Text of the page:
Author: Stephen Cawood and Mark Fiala
Publisher: Pragmatic Bookshelf, 2008
Aimed at: Game developers
Pros: A useful and practical introduction to AR
Cons: A bit amateurish
Reviewed by: Ian Elliot
Augmented reality is a re-write of virtual reality and we all know what happened to VR. Despite being promoted by TV programs, movies, books and the “press” in general it really is still a speciality technology.
You need special hardware and lots of computer power to do VR even in a crude form. AR however is a little different in being a fusion of VR and real graphics. In short it aims to put computer generated objects into a video of the real world. If VR is about putting you into the virtual world AR is about putting the virtual into the real world.
It turns out that this task is actually a lot easier than full VR and we are much more likely to accept the result of a fairly low resolution AR display. For example, you can create a fairly crude 3D graphic of a tank or a robot and place it in a live video scene and it sort of works.The key is to have the crude representation behave as if it was a real object and then allow human psychology to invest it with the reality that it is mimicking. It's an extension of what we do to inanimate objects every day when we treat them as proxy humans.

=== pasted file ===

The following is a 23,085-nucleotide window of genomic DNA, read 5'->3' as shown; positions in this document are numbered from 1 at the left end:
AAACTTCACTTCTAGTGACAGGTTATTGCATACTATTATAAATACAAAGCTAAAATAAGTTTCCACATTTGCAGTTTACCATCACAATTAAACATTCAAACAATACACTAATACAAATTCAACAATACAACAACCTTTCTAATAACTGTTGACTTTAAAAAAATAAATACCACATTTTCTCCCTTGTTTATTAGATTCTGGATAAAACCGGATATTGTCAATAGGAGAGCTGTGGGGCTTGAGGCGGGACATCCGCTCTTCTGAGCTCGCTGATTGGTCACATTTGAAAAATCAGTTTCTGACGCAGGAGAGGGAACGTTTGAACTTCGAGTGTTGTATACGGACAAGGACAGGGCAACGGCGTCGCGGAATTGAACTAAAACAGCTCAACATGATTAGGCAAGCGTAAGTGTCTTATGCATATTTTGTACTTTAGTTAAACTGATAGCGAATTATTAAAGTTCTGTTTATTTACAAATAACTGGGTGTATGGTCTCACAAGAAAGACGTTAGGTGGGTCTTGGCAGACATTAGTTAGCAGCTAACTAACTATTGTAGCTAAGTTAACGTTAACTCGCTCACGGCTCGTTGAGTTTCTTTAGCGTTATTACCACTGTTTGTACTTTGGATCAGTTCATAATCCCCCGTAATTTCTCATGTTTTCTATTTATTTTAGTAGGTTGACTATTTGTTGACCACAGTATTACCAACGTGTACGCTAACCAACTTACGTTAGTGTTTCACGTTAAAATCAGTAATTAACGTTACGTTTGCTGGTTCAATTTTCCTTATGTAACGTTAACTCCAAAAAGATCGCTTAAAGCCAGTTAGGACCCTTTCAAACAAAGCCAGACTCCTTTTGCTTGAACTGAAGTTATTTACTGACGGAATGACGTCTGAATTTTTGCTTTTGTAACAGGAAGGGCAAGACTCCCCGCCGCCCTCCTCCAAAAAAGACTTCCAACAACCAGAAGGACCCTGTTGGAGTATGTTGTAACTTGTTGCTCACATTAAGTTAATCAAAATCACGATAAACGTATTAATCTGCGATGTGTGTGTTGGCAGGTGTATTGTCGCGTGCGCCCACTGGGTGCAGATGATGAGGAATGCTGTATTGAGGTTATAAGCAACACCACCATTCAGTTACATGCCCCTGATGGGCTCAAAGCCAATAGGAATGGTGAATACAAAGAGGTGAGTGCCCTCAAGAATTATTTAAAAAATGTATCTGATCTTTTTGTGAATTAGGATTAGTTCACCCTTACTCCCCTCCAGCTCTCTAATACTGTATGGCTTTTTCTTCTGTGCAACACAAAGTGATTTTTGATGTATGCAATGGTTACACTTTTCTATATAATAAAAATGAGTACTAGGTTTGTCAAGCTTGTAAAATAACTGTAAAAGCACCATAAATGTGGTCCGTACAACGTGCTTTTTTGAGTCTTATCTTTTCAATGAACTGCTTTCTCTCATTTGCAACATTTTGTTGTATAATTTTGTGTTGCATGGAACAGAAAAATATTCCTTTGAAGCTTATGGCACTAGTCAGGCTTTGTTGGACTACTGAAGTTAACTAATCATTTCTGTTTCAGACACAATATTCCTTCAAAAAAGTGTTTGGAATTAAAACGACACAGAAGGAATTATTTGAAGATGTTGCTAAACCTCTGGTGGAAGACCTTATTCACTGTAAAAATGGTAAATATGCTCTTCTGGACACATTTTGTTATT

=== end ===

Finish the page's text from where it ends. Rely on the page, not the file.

This book is a complete introduction to using the freely down-loadable ARTag software SDK in C++ and C#. There is also a brief introduction to using OpenGL to create 3D graphics but if you have never used a 3D API before you will probably need to consult another book.
The book also emphasises hobbyist/enthusiast approached to applying AR to games which being honest are never going to be commercial propositions. Don’t let this put you off - there are probably countless real commercial applications of AR just waiting for the right programmer to notice them. Apart from the obvious applications of AR such as allowing clients to walk around augmented rooms and game playing this is a technology that is in search of its killer application.This is a good introduction and might just spark such an idea.
<Reviewed in VSJ>